Most recent results – The EPOC met on January 24, 2020 and reviewed the performance of the economy for the period ended November 2019.

EPOC reviewed the Quantitative Performance Targets and Priority Actions Matrix FY2019/20 – FY 2020/21 which formed the basis for the monitoring of the GOJ Economic Reform Programme (ERP) following the expiry of the IMF Stand-By Arrangement on November 10, 2019.


Based on the preliminary performance results to date through end-November 2019, the GOJ is on track to meet the Quantitative Performance Targets for the GOJ ERP for end-December 2019, with the exception of the inflation target.

Selected Quantitative Performance Targets and Policy Actions Status Updates


Selected GOJ Fiscal and Monetary Indicators

* 1st Supplementary Budget FY2019/20

**CPI point-to-point movement

***Adjusted target (as at January 8, 2020)

****As at January 22, 2020

Note: Apr-Dec 2019 fiscal data was available after EPOC met on January 24, 2020.


Fiscal and Primary Surpluses exceed FY April – November 2019 Target


For the fiscal year to date, April–November 2019, a fiscal surplus of $11.43B was recorded against a projected deficit of $5.52B for the same period. This positive performance was driven by higher than budgeted Revenue & Grants and the lower than budgeted Expenditure (excluding Amortization).

Revenues & Grants

Revenue & Grants of $405.0B, for the first eight months of the FY (April-November), outperformed the budgeted amount of $400.1B (+1.2%) mainly reflecting higher than projected Tax Revenues (+$5.0B).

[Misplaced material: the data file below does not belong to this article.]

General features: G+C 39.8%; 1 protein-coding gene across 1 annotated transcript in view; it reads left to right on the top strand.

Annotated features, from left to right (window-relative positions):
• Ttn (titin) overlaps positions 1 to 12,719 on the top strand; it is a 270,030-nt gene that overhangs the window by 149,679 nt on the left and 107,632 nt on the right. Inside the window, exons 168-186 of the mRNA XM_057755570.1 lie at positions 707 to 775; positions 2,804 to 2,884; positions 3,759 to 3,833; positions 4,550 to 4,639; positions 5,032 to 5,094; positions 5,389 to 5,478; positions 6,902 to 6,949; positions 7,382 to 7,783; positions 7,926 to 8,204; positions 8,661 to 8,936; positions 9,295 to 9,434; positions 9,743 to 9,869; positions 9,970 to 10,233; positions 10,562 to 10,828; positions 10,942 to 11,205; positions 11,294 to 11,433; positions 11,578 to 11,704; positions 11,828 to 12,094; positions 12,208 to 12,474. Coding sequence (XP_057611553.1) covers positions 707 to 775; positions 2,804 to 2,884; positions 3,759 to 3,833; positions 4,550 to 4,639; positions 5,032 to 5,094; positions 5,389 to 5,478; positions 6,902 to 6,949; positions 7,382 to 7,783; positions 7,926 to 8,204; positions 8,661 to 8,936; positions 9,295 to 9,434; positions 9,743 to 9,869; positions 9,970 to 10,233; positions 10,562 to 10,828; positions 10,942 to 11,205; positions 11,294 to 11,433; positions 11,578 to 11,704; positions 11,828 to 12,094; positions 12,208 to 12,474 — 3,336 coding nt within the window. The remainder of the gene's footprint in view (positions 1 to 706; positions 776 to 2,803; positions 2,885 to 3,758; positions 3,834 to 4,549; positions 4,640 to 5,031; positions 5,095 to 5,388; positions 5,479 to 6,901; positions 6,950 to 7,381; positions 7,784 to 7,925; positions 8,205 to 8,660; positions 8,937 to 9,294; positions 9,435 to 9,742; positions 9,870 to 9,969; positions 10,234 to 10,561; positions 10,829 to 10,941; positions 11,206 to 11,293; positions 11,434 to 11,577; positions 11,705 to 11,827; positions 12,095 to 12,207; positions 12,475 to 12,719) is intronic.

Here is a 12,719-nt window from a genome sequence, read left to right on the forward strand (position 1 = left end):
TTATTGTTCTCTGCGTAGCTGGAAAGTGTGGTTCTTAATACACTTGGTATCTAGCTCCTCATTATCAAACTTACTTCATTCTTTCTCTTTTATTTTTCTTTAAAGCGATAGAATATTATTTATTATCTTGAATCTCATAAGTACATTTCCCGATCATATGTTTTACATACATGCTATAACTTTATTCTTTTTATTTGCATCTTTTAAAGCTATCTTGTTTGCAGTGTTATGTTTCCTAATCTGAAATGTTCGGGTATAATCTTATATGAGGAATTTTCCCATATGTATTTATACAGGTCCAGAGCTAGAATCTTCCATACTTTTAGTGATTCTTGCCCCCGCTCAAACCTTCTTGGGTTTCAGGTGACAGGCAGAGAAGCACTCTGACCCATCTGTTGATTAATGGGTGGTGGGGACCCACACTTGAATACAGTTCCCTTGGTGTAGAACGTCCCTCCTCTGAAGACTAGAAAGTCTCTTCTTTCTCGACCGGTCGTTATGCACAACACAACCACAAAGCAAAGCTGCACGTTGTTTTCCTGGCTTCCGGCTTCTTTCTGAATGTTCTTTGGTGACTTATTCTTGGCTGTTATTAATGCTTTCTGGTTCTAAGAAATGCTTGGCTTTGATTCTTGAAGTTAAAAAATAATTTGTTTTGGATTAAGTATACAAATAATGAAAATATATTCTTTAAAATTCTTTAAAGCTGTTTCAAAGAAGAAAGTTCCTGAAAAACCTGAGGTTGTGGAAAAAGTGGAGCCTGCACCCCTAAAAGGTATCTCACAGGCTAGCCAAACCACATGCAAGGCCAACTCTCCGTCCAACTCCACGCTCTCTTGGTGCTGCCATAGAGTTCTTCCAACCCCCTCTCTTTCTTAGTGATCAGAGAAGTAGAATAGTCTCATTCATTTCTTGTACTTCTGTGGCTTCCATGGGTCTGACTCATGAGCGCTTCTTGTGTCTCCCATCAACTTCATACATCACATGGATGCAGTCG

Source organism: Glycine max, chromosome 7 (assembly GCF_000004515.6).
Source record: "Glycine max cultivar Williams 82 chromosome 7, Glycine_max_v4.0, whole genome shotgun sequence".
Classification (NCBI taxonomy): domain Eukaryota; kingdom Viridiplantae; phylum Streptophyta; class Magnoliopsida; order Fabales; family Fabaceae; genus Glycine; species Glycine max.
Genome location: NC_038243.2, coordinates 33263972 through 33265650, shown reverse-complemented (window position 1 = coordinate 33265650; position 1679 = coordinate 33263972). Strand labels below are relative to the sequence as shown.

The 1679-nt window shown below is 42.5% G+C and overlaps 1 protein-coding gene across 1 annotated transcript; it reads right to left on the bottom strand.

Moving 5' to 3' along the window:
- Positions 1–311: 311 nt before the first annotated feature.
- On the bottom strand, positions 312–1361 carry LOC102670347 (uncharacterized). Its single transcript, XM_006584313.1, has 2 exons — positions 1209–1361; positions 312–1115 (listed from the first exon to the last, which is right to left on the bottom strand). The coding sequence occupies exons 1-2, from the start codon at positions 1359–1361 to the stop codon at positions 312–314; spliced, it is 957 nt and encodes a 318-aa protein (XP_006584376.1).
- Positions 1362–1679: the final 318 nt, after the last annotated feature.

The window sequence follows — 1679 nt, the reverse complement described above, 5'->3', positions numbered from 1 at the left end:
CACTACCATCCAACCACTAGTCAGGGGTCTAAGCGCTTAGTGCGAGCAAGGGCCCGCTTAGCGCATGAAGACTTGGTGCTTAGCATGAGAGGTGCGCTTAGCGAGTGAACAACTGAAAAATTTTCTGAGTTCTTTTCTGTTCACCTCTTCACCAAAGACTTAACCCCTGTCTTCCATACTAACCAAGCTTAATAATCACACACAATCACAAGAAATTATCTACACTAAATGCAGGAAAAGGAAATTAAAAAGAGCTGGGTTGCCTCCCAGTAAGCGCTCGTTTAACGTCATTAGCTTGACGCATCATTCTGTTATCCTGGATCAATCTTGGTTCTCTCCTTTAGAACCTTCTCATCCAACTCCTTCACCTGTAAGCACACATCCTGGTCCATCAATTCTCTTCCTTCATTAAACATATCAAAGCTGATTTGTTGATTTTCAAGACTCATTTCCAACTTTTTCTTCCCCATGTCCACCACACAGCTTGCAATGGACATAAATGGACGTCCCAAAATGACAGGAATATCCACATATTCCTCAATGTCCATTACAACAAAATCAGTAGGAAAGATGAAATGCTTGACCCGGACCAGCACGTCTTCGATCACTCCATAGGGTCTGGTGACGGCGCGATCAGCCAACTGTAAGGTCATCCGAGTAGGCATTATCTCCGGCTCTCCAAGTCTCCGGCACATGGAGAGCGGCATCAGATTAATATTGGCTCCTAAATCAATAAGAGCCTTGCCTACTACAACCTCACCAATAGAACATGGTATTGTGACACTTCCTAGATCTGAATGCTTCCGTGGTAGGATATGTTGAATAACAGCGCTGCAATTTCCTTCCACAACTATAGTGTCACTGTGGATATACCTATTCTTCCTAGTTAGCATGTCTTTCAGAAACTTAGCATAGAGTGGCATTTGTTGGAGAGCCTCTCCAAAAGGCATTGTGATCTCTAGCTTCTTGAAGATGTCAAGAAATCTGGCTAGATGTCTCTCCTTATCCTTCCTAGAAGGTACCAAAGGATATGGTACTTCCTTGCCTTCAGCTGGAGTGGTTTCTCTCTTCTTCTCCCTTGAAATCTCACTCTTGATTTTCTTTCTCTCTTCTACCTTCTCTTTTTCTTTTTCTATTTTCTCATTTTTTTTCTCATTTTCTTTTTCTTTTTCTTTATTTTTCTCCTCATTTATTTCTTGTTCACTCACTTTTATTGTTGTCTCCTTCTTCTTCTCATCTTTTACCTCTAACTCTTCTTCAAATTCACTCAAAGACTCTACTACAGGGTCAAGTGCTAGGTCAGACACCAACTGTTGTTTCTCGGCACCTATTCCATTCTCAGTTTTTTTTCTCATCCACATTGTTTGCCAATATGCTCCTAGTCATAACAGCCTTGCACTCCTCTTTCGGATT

Tax Revenues

Tax revenues of $361.1B exceeded the budget by $5.0B (+1.4%). The tax categories which contributed to higher than budgeted revenue were PAYE (+$2.7B), Special Consumption Tax (SCT) (+$2.6B), and Other Companies (+$1.7B). The main categories which underperformed were GCT (Local) (-$1.2B) and Tax on Interest (-$0.9B).


Recurrent & Capital Expenditure totaling $393.5B was below budget by 3.0% for the first eight months of the fiscal year. Of this amount, Recurrent Expenditure of $360.4B was $6.7B (-1.8%) below budget and Capital Expenditure of $33.2B was lower than budget by $5.4B (-14.1%). The lower than budgeted performance in Capital Expenditure was due to a delay in the execution of capital programmes, mainly the Southern Coastal Highway Improvement Project.


As a result of the higher than expected Revenue & Grants performance and the under-expenditure for the first eight months of the fiscal year, the Primary Balance of $94.1B exceeded the budget target of $79.9B for April-November 2019.

Second Supplementary Estimates tabled – January 21, 2020

Revenues & Grants for the fiscal year 2019/20 are currently projected to increase by $7.3B over the first supplementary estimates. Tax Revenues are projected to be the main contributor to the increase with additional inflows of $7.5B projected. Expenditures are projected to increase by approximately $8.0B which is broken out into recurrent programmes revised upwards by $7.2B and compensation of employees increased by $757.7M.


International Reserves

As at end-December 2019, Net International Reserves stood at US$3.16B.

Non-Borrowed Reserves

The stock of Non-Borrowed Reserves of US$2.82B at end-December 2019 was US$480.5M above the adjusted targeted floor of US$2.34B.

Gross Reserves

As at January 22, 2019, gross reserves stood at US$3.56B, a decline of US$48.8M for the fiscal year to date (April-January 22). Gross reserves remain at 108.4% of the ARA metric.


The annual point-to-point inflation rate as at December 2019 was 6.2 per cent stemming from faster increases in the prices of vegetables and starchy foods as well as energy-related prices. This was above BOJ’s target of 4.0 per cent to 6.0 per cent and was also higher than the 4.6 per cent recorded for November 2019 and 2.4 per cent in December 2018.